STATE v. FRENCH, 166 Ariz. 247 (App. 1990)

801 P.2d 482

STATE of Arizona, Appellee, v. John FRENCH, Appellant.

No. 1 CA-CR 89-373.Court of Appeals of Arizona, Division One, Department C.
May 1, 1990. Review Denied December 18, 1990.[*]

[*] Cameron, J., of the Supreme Court, voted to grant review.

Appeal from the Superior Court, Navajo County, Cause No. CR-9905, Jay M. Abbey, J.

Robert K. Corbin, Atty. Gen. by Jessica G. Funkhouser, Chief Counsel, Crim. Div., and Steven B. Wiggs, Asst. Atty. Gen., Phoenix, for appellee.

Navajo County Public Defender’s Office by David J. Martin, Deputy Public Defender, Holbrook, for appellant.


McGREGOR, Judge.

Pursuant to a plea agreement, the trial court convicted appellant/defendant John French (defendant) of one count of aggravated

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assault and one count of sexual abuse. The trial court ordered defendant to pay restitution to the assault and abuse victim and to the owner of the motel in which the crimes took place. The issue on appeal is whether the trial court erred in ordering defendant to pay restitution to the motel owner.[1]

Defendant pled guilty to the crimes of aggravated assault and sexual abuse of D.B. Although the plea agreement required defendant to pay restitution, it specified neither the amount of restitution nor to whom defendant owed payment. The trial court did not address the restitution issue at the change-of-plea hearing. At the sentencing hearing, however, the trial court indicated it would award restitution to D.B. and to the owner of the motel.

Defendant objected to any award of restitution on the grounds that the plea agreement did not specify the amount of restitution and that the amount of restitution was a material factor in his decision to enter into the plea. Because a sentencing statute required restitution,[2] the trial court set a hearing to consider defendant’s claim that the plea agreement did not contemplate an award of restitution.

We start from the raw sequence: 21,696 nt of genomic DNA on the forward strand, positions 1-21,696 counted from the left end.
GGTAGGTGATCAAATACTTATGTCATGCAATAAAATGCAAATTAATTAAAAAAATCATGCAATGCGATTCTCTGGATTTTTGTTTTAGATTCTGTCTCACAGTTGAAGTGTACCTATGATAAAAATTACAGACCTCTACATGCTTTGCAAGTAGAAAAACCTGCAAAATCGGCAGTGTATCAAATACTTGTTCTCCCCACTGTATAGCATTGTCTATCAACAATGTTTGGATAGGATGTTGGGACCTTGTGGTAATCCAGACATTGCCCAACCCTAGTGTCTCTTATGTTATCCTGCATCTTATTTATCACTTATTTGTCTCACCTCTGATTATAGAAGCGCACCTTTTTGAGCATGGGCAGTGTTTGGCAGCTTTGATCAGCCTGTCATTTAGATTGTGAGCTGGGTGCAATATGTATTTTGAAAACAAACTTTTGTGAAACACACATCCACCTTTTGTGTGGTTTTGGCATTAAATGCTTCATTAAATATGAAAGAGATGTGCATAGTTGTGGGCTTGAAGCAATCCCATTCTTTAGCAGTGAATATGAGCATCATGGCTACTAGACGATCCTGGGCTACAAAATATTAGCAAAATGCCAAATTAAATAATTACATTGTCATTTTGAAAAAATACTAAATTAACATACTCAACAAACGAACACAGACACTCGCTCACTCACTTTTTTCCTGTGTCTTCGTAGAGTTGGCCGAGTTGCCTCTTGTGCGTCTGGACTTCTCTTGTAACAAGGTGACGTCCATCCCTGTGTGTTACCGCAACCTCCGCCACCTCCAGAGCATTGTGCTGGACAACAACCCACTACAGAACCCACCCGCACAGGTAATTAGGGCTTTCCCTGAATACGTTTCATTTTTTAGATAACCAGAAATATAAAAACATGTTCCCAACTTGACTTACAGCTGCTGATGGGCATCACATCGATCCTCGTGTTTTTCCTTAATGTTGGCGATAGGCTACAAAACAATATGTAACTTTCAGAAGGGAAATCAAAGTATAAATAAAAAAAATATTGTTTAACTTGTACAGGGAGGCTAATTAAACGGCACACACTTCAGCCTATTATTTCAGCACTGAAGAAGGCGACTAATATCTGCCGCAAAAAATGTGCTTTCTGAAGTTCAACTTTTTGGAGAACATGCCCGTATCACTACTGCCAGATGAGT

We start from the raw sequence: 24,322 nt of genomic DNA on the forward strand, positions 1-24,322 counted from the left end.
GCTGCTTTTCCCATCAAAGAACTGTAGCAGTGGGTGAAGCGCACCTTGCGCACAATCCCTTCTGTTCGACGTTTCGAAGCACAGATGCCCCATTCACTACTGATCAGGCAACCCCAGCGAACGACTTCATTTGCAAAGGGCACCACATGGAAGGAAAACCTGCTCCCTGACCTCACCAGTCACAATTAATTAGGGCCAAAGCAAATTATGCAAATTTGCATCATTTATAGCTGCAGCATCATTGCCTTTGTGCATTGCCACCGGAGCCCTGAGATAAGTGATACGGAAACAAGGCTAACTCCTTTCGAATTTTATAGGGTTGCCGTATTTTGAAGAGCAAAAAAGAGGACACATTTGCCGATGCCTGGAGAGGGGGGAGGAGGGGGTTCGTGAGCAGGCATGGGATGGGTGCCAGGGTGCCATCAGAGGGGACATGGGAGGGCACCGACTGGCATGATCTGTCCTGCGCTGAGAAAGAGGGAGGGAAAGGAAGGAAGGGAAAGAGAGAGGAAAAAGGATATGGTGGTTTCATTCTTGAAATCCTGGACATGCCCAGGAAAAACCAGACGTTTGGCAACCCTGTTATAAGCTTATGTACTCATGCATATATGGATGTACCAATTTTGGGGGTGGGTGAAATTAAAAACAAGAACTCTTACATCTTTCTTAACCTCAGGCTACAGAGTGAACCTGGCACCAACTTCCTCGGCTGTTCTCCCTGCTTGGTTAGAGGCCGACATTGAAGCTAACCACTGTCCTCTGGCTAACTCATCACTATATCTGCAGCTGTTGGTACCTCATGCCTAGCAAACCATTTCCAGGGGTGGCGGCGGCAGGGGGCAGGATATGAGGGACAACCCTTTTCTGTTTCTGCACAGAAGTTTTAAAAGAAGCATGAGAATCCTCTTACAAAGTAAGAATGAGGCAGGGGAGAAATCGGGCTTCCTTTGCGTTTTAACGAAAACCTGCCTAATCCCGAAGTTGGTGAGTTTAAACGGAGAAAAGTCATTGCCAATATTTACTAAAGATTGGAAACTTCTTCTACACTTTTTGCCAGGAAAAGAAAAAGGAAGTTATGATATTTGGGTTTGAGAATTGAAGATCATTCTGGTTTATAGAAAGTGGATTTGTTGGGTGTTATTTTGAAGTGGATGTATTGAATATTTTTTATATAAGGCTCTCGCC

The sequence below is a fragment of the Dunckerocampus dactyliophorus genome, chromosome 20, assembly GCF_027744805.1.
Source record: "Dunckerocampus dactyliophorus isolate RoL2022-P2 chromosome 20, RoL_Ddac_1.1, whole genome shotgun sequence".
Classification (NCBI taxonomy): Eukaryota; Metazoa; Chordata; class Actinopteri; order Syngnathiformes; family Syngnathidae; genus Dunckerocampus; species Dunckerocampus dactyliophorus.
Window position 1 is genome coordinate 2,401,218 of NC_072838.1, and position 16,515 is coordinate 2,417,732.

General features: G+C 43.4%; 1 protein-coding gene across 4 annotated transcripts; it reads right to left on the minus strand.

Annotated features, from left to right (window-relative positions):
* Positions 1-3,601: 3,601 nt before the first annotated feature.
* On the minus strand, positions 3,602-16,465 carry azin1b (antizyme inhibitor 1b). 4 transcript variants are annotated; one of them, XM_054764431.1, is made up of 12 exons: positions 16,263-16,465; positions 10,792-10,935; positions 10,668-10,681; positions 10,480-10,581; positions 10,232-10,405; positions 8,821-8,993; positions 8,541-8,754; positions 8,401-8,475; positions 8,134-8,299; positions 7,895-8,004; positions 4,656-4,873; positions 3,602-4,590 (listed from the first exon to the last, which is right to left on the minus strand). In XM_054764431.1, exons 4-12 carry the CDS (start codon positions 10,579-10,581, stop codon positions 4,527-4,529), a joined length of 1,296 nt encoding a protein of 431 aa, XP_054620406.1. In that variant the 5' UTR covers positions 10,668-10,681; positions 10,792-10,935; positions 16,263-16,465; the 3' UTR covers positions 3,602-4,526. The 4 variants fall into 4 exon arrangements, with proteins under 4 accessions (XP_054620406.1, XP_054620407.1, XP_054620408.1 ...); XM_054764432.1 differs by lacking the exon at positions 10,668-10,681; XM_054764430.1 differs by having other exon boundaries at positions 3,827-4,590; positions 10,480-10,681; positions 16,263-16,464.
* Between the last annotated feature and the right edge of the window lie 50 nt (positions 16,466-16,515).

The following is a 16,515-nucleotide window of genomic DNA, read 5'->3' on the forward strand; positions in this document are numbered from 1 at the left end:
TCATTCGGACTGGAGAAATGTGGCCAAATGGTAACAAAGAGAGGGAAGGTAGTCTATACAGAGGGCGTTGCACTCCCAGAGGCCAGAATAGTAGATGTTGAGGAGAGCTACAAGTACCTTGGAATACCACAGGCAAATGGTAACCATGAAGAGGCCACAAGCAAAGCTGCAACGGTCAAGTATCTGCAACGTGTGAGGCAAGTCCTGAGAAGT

At the restitution hearing, the motel owner testified that, in the course of the assault and the sexual abuse, defendant broke a toilet seat, threw food around the motel room, and caused such injury to D.B. that she lost sufficient blood to soil the bedding, carpeting, and walls. The motel owner claimed restitution for cleaning expenses, the cost of replacing the bedding, and lost rental income. The trial court awarded restitution to the motel owner in the amount of $509.00.

Defendant appeals from the order of restitution,[3] arguing that the motel owner was not “the victim of the crime” of which he was convicted. See A.R.S. § 13-603.C. We have jurisdiction pursuant to A.R.S. §§ 12-120.21.A.1, 13-4031, and 13-4033.

Resolution of the issue presented turns upon the meaning of the term “victim” in A.R.S. § 13-603.C, which provides:

If a person is convicted of an offense, the court shall require the convicted person to make restitution to the person who is the victim of the crime or to the immediate family of the victim if the victim has died, in the full amount of the economic loss as determined by the court and in the manner as determined by the court pursuant to chapter 8 of this title. Restitution ordered pursuant to this subsection shall be paid to the clerk of the court for disbursement to the victim.